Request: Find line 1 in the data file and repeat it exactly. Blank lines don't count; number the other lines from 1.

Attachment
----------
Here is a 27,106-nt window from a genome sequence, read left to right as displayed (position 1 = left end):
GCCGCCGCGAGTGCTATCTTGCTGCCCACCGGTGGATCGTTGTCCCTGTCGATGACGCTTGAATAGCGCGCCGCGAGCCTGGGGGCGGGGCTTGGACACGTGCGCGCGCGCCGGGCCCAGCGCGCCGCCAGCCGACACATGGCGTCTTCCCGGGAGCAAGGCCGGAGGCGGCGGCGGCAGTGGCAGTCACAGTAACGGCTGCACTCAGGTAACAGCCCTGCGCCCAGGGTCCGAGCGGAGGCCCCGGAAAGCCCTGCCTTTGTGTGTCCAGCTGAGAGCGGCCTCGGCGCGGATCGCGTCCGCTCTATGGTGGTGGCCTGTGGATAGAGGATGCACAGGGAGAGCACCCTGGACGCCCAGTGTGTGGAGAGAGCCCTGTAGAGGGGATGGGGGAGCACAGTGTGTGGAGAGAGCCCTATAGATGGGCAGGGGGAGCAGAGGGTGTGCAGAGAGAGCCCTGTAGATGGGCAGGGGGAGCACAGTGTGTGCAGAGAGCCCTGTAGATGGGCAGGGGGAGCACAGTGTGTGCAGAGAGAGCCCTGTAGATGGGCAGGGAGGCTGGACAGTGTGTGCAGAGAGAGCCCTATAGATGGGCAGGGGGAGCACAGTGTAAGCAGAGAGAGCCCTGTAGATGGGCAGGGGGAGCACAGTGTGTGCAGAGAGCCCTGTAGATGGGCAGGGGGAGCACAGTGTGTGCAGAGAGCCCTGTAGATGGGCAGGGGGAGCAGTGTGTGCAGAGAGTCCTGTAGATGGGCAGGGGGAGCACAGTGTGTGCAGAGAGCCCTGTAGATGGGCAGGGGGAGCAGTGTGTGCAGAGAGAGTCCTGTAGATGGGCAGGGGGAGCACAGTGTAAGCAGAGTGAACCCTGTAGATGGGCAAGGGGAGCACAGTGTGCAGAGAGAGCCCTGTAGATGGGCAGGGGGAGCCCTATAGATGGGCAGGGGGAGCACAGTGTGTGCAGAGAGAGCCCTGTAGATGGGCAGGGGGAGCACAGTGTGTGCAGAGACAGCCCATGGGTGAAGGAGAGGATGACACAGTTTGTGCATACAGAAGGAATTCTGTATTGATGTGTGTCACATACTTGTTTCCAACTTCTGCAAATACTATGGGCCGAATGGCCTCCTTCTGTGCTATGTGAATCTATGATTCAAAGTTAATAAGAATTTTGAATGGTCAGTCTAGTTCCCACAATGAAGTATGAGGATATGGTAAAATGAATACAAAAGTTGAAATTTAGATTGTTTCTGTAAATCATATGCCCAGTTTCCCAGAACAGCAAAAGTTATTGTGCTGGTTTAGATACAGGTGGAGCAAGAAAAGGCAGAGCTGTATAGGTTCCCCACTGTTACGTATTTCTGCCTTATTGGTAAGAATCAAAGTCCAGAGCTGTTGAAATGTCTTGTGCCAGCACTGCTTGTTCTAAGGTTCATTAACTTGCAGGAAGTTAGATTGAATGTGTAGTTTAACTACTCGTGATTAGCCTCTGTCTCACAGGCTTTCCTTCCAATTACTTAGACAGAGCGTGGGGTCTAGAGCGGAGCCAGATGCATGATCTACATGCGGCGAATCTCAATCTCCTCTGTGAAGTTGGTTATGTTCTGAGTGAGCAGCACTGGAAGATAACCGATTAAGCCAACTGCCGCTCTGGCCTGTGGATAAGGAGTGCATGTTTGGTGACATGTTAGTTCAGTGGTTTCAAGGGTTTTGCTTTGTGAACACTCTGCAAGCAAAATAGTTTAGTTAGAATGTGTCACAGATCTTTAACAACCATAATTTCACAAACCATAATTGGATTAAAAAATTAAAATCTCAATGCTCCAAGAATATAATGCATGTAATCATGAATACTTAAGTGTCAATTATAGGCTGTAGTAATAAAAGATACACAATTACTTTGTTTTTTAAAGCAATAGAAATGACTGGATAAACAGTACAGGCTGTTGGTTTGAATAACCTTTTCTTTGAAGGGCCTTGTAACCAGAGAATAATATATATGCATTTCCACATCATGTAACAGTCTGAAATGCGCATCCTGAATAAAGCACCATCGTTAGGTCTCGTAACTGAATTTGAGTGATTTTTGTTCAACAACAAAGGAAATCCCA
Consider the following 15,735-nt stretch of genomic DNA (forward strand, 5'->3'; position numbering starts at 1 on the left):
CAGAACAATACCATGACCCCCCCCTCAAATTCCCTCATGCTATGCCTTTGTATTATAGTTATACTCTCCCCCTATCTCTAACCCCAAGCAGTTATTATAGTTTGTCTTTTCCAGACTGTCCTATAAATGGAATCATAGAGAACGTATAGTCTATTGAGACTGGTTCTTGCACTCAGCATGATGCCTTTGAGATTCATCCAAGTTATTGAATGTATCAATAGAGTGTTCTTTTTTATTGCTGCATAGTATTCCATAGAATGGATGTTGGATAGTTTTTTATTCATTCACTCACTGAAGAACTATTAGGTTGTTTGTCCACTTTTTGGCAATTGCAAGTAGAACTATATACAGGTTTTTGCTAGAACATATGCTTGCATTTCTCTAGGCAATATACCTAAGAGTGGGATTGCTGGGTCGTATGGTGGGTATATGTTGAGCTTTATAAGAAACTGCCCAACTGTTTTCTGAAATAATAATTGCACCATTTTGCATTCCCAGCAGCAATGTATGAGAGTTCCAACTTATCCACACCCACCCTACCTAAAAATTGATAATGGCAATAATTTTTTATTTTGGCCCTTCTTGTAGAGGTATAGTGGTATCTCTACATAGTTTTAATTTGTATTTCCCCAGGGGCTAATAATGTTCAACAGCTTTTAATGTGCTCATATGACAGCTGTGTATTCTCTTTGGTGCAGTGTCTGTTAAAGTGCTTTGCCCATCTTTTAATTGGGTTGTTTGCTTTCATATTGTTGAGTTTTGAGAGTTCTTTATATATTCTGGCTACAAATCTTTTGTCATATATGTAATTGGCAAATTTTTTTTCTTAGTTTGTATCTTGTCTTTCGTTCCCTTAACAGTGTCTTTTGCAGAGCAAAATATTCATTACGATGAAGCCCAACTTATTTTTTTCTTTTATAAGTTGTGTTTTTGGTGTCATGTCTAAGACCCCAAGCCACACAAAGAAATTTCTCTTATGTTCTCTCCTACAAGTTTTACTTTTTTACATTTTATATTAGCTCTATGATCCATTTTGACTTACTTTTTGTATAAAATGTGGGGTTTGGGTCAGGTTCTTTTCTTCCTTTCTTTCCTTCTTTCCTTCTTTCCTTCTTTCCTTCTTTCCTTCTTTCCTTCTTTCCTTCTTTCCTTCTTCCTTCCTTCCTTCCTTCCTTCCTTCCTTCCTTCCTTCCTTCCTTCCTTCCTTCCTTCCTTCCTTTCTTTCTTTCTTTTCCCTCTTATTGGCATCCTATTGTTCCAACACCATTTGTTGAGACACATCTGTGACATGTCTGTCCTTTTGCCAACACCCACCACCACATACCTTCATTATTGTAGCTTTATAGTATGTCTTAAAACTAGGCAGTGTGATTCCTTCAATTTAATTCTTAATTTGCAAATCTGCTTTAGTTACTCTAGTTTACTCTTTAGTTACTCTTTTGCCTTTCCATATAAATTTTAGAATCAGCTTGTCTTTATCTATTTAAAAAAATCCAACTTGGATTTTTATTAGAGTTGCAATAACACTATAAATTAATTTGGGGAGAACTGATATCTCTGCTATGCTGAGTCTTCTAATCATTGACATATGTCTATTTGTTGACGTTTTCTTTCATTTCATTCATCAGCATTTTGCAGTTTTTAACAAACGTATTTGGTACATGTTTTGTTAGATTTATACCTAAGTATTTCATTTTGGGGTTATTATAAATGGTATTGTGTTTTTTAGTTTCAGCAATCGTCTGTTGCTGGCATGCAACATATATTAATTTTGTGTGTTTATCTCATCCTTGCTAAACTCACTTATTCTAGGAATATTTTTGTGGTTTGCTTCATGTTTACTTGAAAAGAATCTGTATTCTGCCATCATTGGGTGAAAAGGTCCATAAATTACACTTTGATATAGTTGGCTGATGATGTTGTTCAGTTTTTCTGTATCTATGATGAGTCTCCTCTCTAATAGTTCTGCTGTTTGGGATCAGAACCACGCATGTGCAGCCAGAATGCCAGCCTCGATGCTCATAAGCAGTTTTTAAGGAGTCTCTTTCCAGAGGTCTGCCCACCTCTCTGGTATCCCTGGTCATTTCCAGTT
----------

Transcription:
Here is a 27,106-nt window from a genome sequence, read left to right as displayed (position 1 = left end):